Vásquez created a logo, flags, T-shirts with the names of the countries of origin of team players, and a CD with Latin music to play at the stadium. He visited local restaurants and businesses to talk up the team.
Still, by February 2017, after two months of soliciting signatures (and seven years talking up the team) Vásquez sat with Union executives to share what he had: only 50 committed Latino fans.
“Soccer is in me, and I thought that others had the same enthusiasm I felt, but that wasn’t the case,” Vásquez said. By March, he decided he was not going back.
Solving the disconnect
In 2017, Hispanics accounted for 68 percent of televised soccer viewership in the U.S., according to Nielsen, compared with about 12 percent of all sports. MLS and soccer team websites are the second-most visited sites or apps by U.S. Hispanics.
Yet many local Latinos say they feel a disconnect with the team: The Union doesn’t cater to them, they say. It doesn’t understand their customs or interests.
Fernando Rodríguez, 27, manages a store in the Italian Market that sells soccer balls, cleats, and jerseys, everything from Real Madrid and Juventus to Chivas de Guadalajara. There are no Philadelphia Union products for sale, and Rodríguez has never had a customer ask for any.
Personally, Rodríguez doesn’t like Fabián’s playing style, nor the fact that he used to play on Chivas, the rival of his favorite Mexican team, Club América. But he said he would help promote the Union — if the club made more of an effort to show some cariño, or care and affection, to the Latinos in the area.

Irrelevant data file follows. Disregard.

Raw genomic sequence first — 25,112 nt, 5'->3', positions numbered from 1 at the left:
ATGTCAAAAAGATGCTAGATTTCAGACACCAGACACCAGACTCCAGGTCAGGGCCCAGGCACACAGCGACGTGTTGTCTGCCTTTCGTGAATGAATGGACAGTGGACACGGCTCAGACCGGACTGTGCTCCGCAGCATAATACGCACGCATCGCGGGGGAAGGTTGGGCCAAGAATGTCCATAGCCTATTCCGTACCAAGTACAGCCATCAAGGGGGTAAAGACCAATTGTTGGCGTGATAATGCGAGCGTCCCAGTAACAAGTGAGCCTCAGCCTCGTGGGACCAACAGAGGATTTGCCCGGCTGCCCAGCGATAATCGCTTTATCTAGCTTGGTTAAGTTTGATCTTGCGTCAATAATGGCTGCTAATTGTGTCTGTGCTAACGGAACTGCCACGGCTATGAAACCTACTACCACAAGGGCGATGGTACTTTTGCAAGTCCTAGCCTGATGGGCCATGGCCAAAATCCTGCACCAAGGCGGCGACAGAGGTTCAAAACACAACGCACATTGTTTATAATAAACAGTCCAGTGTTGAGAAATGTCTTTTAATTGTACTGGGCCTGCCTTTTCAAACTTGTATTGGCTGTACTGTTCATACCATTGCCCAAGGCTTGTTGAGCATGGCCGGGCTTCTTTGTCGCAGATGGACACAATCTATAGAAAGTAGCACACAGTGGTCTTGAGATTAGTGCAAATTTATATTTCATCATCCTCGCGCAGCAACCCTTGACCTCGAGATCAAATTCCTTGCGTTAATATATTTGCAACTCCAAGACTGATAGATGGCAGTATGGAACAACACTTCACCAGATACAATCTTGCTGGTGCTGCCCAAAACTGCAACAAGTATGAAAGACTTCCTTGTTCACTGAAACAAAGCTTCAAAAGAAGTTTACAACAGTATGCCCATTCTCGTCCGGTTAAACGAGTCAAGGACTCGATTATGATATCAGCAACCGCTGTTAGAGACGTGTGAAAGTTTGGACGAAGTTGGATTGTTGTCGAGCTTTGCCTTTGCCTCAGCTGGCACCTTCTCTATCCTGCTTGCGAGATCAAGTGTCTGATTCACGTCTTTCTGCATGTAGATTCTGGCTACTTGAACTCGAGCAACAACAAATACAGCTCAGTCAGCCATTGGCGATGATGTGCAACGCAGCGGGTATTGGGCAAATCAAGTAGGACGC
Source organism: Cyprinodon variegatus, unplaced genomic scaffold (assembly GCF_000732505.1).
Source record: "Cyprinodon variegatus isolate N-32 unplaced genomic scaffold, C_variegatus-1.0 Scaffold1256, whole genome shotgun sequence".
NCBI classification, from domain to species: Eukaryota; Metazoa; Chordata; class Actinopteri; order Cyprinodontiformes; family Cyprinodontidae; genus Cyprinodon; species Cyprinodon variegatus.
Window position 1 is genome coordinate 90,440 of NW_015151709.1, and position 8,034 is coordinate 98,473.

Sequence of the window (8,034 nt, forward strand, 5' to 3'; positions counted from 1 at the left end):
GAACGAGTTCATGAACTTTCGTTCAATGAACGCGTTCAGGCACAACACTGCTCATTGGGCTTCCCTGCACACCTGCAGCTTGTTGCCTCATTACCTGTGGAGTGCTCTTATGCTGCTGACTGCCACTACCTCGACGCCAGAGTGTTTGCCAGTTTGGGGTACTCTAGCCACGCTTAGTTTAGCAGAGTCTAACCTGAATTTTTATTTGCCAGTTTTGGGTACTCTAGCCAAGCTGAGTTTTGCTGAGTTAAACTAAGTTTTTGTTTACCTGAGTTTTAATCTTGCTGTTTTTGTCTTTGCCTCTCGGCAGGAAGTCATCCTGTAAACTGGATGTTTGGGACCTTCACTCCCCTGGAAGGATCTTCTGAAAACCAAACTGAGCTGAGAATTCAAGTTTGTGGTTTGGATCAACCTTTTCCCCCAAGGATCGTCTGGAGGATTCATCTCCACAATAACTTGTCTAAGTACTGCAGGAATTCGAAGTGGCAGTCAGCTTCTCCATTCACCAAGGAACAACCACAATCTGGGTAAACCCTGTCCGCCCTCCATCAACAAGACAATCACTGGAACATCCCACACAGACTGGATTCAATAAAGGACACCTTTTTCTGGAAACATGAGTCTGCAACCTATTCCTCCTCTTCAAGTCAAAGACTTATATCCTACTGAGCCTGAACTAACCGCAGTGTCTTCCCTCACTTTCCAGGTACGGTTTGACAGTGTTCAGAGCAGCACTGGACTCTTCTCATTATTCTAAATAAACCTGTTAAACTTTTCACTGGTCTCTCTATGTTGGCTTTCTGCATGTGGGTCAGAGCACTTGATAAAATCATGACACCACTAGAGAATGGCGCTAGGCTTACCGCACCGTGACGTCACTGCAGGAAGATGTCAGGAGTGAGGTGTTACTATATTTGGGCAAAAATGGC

It’s clear they don’t, said Carlos Giraldo, a 37-year-old Colombian soccer player and real estate business owner who lives in Northern Liberties. He wasn’t aware Fabián was even playing with the Union this season, a consequence, he said, of the team’s failed outreach efforts.
“It’s obvious that the team has never targeted me in this process," Giraldo said.
He suggested the Union offer family-price packages (it currently has a discounted student rate), Facebook ads tailored to Latinos, and free access to Spanish-language play-by-plays, whether for online, radio, or TV.
Yet, the Union has missed opportunities to connect with Latinos already following the team, said José Carbone, a Venezuelan journalist who has reported from the Union’s press box since the team’s inception.
For instance, there was no Mexican music played for Fabián’s first home game, no Spanish-language announcements made in the stadium or on any of the Union’s social-media channels, he said. (The Union wouldn’t disclose whether it has Latino staffers, citing federal confidentiality regulations, but noted it has a Spanish interpreter in house, and is working with the University of Pennsylvania to get a Portuguese translator.)
“The website used to have a Spanish section, with the games schedule, news about the team and players, a roster, and the option to purchase tickets. It’s not there anymore," Carbone said. "How would you feel if they’d take your section away?”
While attendance at home games has generally gone down since the Union’s second season, the number of ticket buyers who self-identify as Latino has remained the same, at 15 percent, according to the Union’s communications director, although he didn’t offer specific numbers. Still, besides Fabián’s arrival, the team’s executives cited a handful of new ventures aimed at connecting with its Latino fan base:
A four-game broadcasting partnership with Hispanic TV network UniMás to provide Spanish play-by-play announcing.
A May 5 community event at Kennett Square’s Cinco de Mayo celebration, dubbed “Cinco de Marco.”